This is something that even the authorities agree with. “I agree that in the first round, the people of the Congress would have gotten first chance,” said PL Thanga, a retired bureaucrat who has been appointed as the head of the NLUP Implementing Board.,

But over time, he says, as the programme was scaled up, it has gone beyond those who voted for the Congress. “There are about 156,000 eligible families,” PL Thanga said. “And 130,000 are NLUP beneficiaries. The allegation would be valid only if I gave NLUP only to 40% of the state population.”

However, not everyone believes that story. For instance, a forest department official who spoke to Scroll on the condition of anonymity said that the NLUP is being used to wean away supporters from other parties. While only Congress supporters were given funds in the first rounds, Congress leaders used to opportunity to tell locals, “Loosen your stiffness [closeness] to the MNF,” this official said.

Despite the political logic at work, the neediest did get covered, said Thanga of Mizoram University. “There is a Mizo word called Tlawmngaihna,” he said, “It translates as ‘you first’ or self-sacrifice. In the first round, the scheme went to the poor in the party. From the second phase onwards, anyone who is eligible has been selected.”

But if everyone got covered, why is jhum expanding?

Pu Sangha in his home in Dampa Rengpui. 

In Dampa Rengpui, Pu Sanga opted for the “terracing” option under NLUP three years ago. The idea was to build terraces on his three-acre hillslope plot and to farm there. He received Rs 35,000 in three instalments by the end of last year. However, he wasn’t sure when the next instalment would come. “It is very hard to plan work on the terraces if the money will come at unpredictable intervals,” Sanga said. Like his neighbourhoods, he continues with jhum.

This is a common refrain. Take Sarasun Rai. He and his wife got one instalment of Rs 15,000 shortly after signing up in March 2013. A second instalment of Rs 15,000 arrived in August 2013 but since then have not received anything. “It is now March and there is no sign of the money,” he said. Similarly, other farmers report that they are getting their seeds late, or getting money for coops but not hens.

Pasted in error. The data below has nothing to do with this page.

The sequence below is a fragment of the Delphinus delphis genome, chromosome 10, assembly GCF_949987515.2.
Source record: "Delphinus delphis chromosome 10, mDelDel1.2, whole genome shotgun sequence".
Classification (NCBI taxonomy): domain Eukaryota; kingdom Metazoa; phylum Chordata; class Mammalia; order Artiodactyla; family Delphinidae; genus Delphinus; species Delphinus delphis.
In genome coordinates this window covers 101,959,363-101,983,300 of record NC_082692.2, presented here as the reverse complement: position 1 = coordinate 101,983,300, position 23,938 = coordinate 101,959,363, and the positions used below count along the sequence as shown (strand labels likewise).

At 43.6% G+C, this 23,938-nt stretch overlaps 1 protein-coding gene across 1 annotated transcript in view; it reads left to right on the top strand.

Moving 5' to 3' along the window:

At the best of times, starting on a new, unfamiliar livelihood is hard. This is one reason why many programmes to encourage participants to start new income generating activities splutter out. The idea of paying villagers Rs 100,000 over a five-year period was to cover their expenses while the new livelihood took root.

These delays in disbursement have had several repercussions. Rai and his wife had bought three pigs. Now, as each pig eats through Rs 1,000 worth of feed a month, he is paying from his pocket to feed them.

Sarasun Rai has three pigs and spends Rs 1,000 per month to feed each of them.

In Terei village, F Lalduhlaii, president of the village council, says she had once asked government officials working on NLUP why the money comes irregularly. “We were told the money coming from the Centre is not enough and so we are giving small amounts to everyone,” she said.

Thanga of Mizoram University blamed two factors for the delays. For one, the state’s finances are overstretched due to high expenditure on salaries and subsidies even as its revenues stay low.

The state election commission was also responsible for payments drying up. “During the assembly elections in 2013 and the national elections in 2014, the State Election Office blocked funding for three months,” Thanga said. “This is illegal blocking of money by the Election Commission.”

Scroll’s attempts to meet local election officials were unsuccessful. However, according to Evan C Lallianbuanga, secretary of the south section of Vanhne village near Lenglui town, a lot of NLUP money was disbursed to villagers just before the code of conduct head of the 2013 assembly polls. “They gave voters Rs 10,000 and say that if you vote us back to power, we can give you the remaining Rs 90,000,” alleged A Chatua, the president of the Bharatiya Janata Party in Saiha district.

But the irregular flow of payments has continued even after the national elections last year. Only the first set of NLUP beneficiaries got all the entire amount set out under the scheme, said Lallianbuanga, the secretary in  Vanhne village. “Those in the second or third group only got Rs 10,000-15,000,” he claimed. “There is not too much that can be done with Rs 10,000.”

Loath to start investing in a business when they did not know when the rest of the money would come, people with existing businesses like fish ponds or provisions stores put the money in them. Others spent the NLUP money on consumables like televisions.  Several people stopped jhum when the money came in but returned to it when the cash ran out, said Mizoram University’s Tripathi.

The NLUP, said Lallian Chhunga, an assistant professor of political science at Mizoram University, aims to protect the environment but it does not. “It is a populist policy implemented by the Congress to catch votes,” he declared.

However, bureaucrats associated with the programme are not willing to write it off to quickly. A lot of the NLUP activities  “have a long gestation period”, said J Hmingthanmawia, the deputy commissioner of Lawngtlai.   Take people who set up orange orchards: it will take another seven or eight years for those trees to grow. “In the interim, what will the beneficiaries do except jhum?” he said.